Microsoft's preview of Windows 8 has developers 'horrified' - report

124

Comments

  • Reply 61 of 84
    zoetmbzoetmb Posts: 2,655member
    Quote:
    Originally Posted by Tallest Skil View Post




    There's going to be a massive migration. To OS X. Unless Microsoft gets it together. They tend not to.



    Uhhh...no. While Apple has certainly made amazing inroads and more and more business execs desire to use Pads, the fact remains that in most of large corporate America, there are Dells or Lenovo's sitting on most desks. And there are tons of proprietary and vertical market business applications that were developed in .NET and C# (or other languages and platforms) and in many cases, because of the use of plug-in development tools (such as Infragistics), don't even run on Safari. And while that will evolve over time, OS X (or iOS) is not a replacement because the resulting apps won't run on those machines.



    I think that programmers who wanted to learn OS X or iOS already have. And at least insofar as developing for iOS devices is concerned, there doesn't seem to be enough of them, at least that's been my company's experience. Among our .NET/C# staff, which is most of our engineers, I don't really sense any urgency on their part to learn the skills required to migrate.
  • Reply 62 of 84
    firefly7475firefly7475 Posts: 1,502member
    Quote:
    Originally Posted by Prof. Peabody View Post


    None of this makes any sense unless you assume that the tiles and stuff is just a thin dashboard-y kind of layer and that the rest of Windows is staying more or less the same. If this is true, then the lie is only in maintaining that this is in fact a "touch operating system" when it's really just a widget layer on regular old Windows 7.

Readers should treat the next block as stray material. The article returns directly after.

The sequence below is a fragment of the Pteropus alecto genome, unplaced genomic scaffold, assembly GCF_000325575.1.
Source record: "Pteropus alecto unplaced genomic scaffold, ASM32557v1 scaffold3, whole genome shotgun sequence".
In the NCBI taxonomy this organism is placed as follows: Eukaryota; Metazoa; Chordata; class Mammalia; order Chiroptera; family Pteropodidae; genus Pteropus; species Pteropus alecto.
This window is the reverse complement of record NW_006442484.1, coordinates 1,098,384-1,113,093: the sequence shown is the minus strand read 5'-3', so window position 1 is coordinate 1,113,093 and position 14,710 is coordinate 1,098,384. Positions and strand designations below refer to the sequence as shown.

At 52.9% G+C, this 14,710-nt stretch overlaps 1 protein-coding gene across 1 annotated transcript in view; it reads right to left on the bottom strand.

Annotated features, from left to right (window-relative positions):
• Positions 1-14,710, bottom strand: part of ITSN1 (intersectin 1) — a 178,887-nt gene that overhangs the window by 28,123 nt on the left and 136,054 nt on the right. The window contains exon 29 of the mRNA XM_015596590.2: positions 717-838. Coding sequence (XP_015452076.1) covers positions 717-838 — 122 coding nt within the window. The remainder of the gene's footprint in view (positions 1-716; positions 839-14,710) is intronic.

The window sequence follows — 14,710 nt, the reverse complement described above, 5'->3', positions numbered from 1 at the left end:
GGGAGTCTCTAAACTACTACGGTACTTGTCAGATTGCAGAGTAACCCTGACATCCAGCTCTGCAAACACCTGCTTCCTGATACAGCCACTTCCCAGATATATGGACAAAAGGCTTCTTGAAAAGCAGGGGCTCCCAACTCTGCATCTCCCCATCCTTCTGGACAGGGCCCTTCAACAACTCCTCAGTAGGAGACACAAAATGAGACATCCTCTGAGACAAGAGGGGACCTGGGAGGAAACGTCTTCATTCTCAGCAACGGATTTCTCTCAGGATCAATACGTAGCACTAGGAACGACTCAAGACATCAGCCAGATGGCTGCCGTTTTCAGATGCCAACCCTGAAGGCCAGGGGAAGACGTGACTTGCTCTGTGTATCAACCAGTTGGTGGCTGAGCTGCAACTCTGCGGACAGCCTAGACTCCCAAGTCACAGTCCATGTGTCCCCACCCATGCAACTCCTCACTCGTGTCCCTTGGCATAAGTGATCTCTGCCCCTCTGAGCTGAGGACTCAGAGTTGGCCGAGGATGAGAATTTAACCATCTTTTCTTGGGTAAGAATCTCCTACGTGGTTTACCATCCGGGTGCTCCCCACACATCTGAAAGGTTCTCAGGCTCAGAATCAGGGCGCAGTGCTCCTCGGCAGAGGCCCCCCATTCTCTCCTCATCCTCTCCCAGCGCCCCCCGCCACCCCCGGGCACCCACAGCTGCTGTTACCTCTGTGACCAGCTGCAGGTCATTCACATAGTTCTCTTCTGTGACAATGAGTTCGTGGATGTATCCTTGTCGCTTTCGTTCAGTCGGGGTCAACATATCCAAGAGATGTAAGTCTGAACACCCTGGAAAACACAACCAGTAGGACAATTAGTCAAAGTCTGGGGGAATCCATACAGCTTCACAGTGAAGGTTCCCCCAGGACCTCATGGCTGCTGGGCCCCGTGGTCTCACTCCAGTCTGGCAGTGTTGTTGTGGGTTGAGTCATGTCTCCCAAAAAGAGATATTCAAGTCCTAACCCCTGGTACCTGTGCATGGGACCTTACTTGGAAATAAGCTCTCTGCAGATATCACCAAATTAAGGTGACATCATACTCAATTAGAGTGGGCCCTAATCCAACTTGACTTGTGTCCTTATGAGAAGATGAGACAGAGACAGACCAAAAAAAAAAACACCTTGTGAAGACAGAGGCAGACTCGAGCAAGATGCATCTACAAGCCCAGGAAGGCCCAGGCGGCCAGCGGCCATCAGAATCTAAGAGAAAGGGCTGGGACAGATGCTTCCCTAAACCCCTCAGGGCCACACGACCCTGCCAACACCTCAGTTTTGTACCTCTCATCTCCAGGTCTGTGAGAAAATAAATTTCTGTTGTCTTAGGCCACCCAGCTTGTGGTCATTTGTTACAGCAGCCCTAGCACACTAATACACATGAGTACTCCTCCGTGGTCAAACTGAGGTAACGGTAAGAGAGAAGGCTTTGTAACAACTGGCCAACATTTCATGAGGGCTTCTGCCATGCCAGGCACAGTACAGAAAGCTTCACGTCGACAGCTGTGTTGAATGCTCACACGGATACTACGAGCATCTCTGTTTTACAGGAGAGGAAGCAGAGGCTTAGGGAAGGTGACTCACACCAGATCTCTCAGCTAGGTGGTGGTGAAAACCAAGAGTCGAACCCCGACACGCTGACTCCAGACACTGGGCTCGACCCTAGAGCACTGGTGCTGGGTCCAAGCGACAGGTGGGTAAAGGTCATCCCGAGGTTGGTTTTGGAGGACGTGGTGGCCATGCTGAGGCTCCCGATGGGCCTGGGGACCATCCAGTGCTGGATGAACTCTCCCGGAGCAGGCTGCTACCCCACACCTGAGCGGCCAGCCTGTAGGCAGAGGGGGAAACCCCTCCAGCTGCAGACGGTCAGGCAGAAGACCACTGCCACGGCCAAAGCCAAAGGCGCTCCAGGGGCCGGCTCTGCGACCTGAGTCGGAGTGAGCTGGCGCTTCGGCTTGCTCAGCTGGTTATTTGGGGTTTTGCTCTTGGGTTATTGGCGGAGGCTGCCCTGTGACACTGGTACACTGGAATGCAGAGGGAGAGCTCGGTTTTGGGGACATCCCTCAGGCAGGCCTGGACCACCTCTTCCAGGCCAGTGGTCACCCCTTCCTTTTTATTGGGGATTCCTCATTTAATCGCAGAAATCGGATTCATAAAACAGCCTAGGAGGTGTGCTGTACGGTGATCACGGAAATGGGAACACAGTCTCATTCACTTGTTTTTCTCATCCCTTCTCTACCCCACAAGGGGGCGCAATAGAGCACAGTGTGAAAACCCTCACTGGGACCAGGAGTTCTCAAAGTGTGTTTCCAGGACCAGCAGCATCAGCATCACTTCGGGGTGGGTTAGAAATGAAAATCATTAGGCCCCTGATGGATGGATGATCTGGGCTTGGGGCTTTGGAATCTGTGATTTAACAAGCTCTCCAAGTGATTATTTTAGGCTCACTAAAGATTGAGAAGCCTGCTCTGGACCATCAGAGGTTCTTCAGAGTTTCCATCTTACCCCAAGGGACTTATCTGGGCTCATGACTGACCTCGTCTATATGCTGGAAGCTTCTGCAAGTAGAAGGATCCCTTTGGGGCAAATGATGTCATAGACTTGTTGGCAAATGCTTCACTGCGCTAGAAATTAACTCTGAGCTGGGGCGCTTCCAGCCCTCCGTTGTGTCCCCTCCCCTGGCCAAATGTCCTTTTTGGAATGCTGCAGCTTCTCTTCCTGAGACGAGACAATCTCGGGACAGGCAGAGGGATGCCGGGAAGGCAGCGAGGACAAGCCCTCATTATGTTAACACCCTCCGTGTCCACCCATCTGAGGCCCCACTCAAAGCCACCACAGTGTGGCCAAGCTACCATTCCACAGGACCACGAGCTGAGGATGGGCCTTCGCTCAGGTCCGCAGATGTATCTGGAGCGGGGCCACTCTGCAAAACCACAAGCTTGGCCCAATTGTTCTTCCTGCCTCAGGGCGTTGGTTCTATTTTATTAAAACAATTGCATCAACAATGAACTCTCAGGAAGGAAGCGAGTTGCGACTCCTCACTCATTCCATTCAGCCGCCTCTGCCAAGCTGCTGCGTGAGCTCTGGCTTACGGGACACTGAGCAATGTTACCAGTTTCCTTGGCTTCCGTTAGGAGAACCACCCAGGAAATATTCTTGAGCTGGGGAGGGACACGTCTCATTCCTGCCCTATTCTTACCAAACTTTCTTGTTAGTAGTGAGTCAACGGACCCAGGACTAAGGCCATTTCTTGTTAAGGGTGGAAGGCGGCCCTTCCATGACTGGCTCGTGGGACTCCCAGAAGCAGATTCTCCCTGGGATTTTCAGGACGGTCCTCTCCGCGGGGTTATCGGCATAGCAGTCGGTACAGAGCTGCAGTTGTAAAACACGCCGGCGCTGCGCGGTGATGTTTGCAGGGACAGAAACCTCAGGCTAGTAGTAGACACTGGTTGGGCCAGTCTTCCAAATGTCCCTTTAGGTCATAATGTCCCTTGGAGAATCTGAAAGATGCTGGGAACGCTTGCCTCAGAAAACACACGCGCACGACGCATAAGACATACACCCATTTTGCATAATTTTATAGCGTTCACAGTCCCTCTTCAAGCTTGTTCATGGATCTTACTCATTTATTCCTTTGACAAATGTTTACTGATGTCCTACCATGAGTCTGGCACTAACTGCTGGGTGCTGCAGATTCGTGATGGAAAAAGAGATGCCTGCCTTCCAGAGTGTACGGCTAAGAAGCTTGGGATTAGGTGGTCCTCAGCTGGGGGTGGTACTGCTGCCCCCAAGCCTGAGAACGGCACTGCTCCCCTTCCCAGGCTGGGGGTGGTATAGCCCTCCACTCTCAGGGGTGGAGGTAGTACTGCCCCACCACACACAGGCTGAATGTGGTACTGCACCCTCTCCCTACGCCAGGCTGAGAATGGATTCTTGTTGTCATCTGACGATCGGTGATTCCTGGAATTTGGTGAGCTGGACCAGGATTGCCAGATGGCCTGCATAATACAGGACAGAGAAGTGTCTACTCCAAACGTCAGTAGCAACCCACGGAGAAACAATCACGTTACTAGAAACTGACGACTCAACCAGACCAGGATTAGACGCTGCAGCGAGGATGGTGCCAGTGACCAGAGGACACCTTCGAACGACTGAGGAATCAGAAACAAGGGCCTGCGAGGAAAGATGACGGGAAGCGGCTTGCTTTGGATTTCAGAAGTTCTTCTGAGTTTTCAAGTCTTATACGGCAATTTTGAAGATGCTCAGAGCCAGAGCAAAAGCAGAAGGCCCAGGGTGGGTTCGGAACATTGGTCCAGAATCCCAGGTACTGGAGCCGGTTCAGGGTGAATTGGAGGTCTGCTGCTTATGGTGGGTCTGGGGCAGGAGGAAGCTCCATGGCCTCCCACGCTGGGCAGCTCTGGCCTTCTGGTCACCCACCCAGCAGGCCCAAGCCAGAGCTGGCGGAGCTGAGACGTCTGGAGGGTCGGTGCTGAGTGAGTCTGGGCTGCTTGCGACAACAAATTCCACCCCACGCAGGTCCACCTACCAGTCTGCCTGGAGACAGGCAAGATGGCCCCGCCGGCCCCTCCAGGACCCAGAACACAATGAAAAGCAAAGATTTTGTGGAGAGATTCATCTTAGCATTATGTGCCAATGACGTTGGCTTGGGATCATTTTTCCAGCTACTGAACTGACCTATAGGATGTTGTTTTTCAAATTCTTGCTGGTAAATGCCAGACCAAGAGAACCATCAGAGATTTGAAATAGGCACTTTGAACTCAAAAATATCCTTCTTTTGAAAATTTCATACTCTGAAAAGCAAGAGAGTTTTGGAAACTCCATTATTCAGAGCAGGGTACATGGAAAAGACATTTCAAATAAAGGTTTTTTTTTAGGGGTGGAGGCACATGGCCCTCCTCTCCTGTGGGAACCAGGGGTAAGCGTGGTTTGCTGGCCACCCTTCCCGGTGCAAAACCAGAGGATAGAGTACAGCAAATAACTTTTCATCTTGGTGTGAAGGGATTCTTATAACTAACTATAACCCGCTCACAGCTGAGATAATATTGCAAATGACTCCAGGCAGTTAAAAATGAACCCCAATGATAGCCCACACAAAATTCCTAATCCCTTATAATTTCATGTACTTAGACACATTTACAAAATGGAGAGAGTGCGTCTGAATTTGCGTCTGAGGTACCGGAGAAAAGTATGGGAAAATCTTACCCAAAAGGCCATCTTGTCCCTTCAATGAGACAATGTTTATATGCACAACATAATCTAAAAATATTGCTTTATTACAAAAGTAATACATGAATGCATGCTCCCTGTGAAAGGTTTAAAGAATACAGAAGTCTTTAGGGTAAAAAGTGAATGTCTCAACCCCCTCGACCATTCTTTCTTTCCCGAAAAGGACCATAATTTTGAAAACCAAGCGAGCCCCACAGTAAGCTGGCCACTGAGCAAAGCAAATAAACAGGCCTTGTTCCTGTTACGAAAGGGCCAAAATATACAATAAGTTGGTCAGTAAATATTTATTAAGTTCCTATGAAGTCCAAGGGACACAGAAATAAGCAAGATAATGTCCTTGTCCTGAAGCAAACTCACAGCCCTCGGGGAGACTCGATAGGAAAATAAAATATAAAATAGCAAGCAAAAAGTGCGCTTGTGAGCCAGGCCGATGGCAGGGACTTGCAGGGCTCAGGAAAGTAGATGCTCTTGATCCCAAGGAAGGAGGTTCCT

I still think they will offer an ARM version with nothing but the thin light weight touch based shell. Backwards comparability doesn't make as much sense on an ARM processor that can't run any legacy code anyway.



    In any case how they do it isn't as important as the results.



    Things like "is it responsive?", "is the battery and standby life respectable?", "does it run on low powered hardware?" and "are the memory and storage requirements comparable to current media tablets?" are more important than the underlying technology... and if the resutls fail to meet expectations then the market will judge it accordingly.
  • Reply 63 of 84
    sockrolidsockrolid Posts: 2,789member
    Corporate IT groups are locked in because they've spent millions training generations of admins to diagnose and re-image pee cees with their custom Windows setups. Too expensive to switch. Not even to a brand-new Microsoft OS.



    Users are locked in because they've spent weeks learning all the oddball features of Office that they might never use anyway. Is there really a need to upgrade? And learn all the new weird ribbon interfaces and drill-down paths to yet more checklist features? Nope.



    Developers are locked in, because Microsoft couldn't be bothered to evolve Windows or its development environment to handle mobile devices. Not evolving a platform (e.g. Windows Mobile 6.x) condemns it to quickly reach the end of its useful life span and drop dead. To be replaced by a new, totally incompatible platform (e.g. Windows Phone 7.)